The U.S. Department of Homeland Security (“DHS”) announced on November 14, 2022 it will automatically extend Temporary Protected Status (“TPS”) documentation validity for most TPS beneficiaries from El Salvador, Haiti, Honduras, Nepal, Nicaragua, and Sudan until June 30, 2024. DHS extended TPS benefits for these classes to comply with a court order that was overruled two years ago by the federal Ninth Circuit Court of Appeals, but never officially rescinded by the lower court.
Under section 244 of the Immigration and Nationality Act (INA), the Secretary of Homeland Security may grant TPS and employment authorization to nationals of designated countries. In order for a country to receive a TPS designation, the Secretary must determine that a country is experiencing:
- An ongoing armed conflict within the country such that requiring the return of nationals to that country would pose a serious threat to their personal safety;
- A natural or environment disaster resulting in a substantial, but temporary, disruption of living conditions such that the foreign state is temporarily unable to adequately handle the return of their nationals; or
- “Extraordinary and temporary” conditions in the foreign state that prevent nationals of the state from returning safely (unless the secretary determines that permitting such aliens to remain temporarily in the United States is contrary to the national interest of the United States).
As long as TPS is in effect, those aliens who have been granted status may not be removed, except under very limited circumstances, and are authorized to work. An alien does not need to be in the United States legally to be eligible.
Federal law limits TPS periods to no longer than 18 months, and requires the Secretary of Homeland Security to extend or terminate a country’s designation based on whether the conditions in the country continue to meet the statutory threshold for TPS.
In 2018, the Trump administration announced its plans to terminate the TPS designations for El Salvador, Haiti, Honduras, Nepal, Nicaragua, after it determined that the conditions in these countries no longer justified their TPS designations. To many immigration experts, these wind-downs were long-overdue, as most of these designations were premised on years-old or decades-old storms or emergencies. For example, Honduras and Nicaragua were originally designated for TPS in 1998 (24 years ago) because of damage caused by Hurricane Mitch. El Salvador was designated for TPS in 2001 (21 years ago) because of damage caused by an earthquake.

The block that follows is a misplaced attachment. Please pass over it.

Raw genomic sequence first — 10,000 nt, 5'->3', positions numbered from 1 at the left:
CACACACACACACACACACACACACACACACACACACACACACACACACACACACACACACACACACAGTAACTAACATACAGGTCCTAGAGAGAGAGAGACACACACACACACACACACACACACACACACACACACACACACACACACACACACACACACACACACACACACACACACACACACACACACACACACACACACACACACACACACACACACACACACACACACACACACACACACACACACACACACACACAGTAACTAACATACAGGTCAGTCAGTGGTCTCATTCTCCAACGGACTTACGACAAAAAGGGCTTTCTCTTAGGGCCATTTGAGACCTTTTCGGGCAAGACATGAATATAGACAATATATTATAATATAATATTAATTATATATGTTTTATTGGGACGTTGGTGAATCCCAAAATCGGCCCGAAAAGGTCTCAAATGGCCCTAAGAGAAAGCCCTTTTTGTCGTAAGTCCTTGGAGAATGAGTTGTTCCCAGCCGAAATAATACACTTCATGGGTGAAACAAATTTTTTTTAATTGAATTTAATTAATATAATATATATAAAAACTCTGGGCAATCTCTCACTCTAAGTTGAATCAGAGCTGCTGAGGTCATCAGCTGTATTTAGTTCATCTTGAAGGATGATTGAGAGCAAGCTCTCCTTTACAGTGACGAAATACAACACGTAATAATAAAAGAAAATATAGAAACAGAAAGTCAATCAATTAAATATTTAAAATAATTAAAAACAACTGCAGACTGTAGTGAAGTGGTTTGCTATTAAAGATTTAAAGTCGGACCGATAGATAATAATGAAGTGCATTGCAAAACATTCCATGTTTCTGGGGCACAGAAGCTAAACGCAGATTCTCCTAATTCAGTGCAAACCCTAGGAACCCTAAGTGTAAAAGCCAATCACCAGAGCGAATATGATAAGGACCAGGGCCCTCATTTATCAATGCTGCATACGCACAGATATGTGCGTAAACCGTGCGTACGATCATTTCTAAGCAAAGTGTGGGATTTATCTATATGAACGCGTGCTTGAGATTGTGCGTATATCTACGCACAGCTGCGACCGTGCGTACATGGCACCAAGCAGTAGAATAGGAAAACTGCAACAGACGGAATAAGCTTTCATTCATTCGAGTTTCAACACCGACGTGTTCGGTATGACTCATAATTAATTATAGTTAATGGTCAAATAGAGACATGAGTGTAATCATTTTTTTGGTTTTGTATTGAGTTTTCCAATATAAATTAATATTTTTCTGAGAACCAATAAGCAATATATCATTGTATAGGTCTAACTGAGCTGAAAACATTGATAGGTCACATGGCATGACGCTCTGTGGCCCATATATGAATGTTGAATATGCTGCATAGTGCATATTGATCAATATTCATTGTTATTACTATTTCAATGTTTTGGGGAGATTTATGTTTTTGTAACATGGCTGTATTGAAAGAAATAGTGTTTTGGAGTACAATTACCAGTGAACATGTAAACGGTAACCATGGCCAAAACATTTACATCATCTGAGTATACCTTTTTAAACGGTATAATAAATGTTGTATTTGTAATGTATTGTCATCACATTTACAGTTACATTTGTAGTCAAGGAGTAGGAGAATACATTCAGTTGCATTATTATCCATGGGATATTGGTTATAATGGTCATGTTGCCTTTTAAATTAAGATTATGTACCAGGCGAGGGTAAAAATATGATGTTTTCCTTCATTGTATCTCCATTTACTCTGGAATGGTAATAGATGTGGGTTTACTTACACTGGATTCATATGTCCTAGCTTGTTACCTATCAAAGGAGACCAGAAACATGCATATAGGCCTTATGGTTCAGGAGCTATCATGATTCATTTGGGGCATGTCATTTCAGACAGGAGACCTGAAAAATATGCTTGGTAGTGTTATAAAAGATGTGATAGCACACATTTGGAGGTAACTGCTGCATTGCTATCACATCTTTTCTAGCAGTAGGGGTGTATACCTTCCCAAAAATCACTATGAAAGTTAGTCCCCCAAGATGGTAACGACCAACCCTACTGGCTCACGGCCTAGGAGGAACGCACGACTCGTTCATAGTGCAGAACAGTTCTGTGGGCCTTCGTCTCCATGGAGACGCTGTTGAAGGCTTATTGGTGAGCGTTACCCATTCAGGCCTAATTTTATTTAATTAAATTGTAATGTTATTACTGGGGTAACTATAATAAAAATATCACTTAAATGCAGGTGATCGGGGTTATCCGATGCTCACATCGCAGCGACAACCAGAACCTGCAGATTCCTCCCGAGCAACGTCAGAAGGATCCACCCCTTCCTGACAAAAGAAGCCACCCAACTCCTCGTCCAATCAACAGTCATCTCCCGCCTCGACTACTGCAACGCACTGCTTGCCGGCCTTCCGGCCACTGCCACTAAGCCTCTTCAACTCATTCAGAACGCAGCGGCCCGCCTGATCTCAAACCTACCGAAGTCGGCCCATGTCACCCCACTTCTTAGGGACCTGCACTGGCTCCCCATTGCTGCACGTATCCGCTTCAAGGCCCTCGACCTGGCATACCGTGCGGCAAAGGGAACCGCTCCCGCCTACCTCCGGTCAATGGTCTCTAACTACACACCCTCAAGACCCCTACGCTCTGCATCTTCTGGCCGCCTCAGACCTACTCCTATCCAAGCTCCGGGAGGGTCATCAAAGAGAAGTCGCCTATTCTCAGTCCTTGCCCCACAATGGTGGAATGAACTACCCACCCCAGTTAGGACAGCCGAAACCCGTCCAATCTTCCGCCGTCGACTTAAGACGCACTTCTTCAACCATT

Again, Congress created TPS to be a temporary form of relief (“temporary” is even spelled out in its name) which should be terminated when conditions in designated countries improve. TPS was never meant to provide a long-term or permanent immigration status for aliens living in the United States illegally. Numerous administrations, however, have caved to political pressure to extend TPS for nationals of these countries despite the statute’s clear directives.
The Lawsuits. The Trump administration’s decisions were quickly challenged and enjoined by the U.S. District Court for the Northern District of California; first in Ramos, et al. v. Nielsen, et al., No. 18-cv-01554 (N.D. Cal. Oct. 3, 2018) and then in Bhattarai, et al. v. Nielsen, et al., No. 19-cv-00731 (N.D. Cal. March 12, 2019). As my colleague, Andrew Arthur, wrote in 2018 and the U.S. Court of Appeals for the Ninth Circuit ruled in 2020, the biggest issue with these court orders is that section 244 of the Immigration and Nationality Act (“INA”) provides the DHS Secretary with significant discretion over TPS, so much so that it expressly precludes judicial review of TPS decisions. Section 244(b)(5) reads, “There is no judicial review of any determination of the [Secretary of Homeland Security] with respect to the designation, or termination or extension of a designation, of a foreign state under this subsection.” The statute could not have been written more clearly.
As a result, the Ninth Circuit Court of Appeals vacated the district court’s injunction in the Ramos lawsuit, which should in turn nullify the order in Bhattarai. According to DHS, however, the Court of Appeals never expressly directed the lower court to rescind its court orders despite the vacatur. Accordingly, DHS believes that the agency is still obligated to comply with their terms.
(It is important to note that the Biden administration has since re-designated Haiti and Sudan for TPS since the issuance of the court orders in Ramos and Bhattarai. Whether these new designations are supported by current country conditions is another discussion, but DHS’s extension notice from November 2022 does not affect beneficiaries who have since obtained TPS on the basis of these re-designations.)
Regardless of any updates in the Ninth Circuit, the status quo is unlikely to change for TPS beneficiaries for the remainder of the current administration. Fully understanding that DHS has the lawful discretion to terminate the TPS designations, DHS nevertheless assured beneficiaries that even if the court orders are properly rescinded, it has no intention of ending TPS for these countries. In its more recent Federal Register notice, DHS plainly wrote that the agency, “will not terminate TPS for any of the affected countries pending final disposition of the Ramos appeal, including through any additional appellate channels in which relief may be sought, or by other orders of the court.” Tellingly, DHS did not condition its plans on any future evaluations of country conditions.
TPS coverage for this group was previously set to expire on December 31, 2022. According to a 2021 USCIS report to Congress, there are nearly 400,000 TPS beneficiaries in the United States from the countries given an extension. This includes over 240,000 people from El Salvador, over 75,000 people from Honduras and over 50,000 people from Haiti.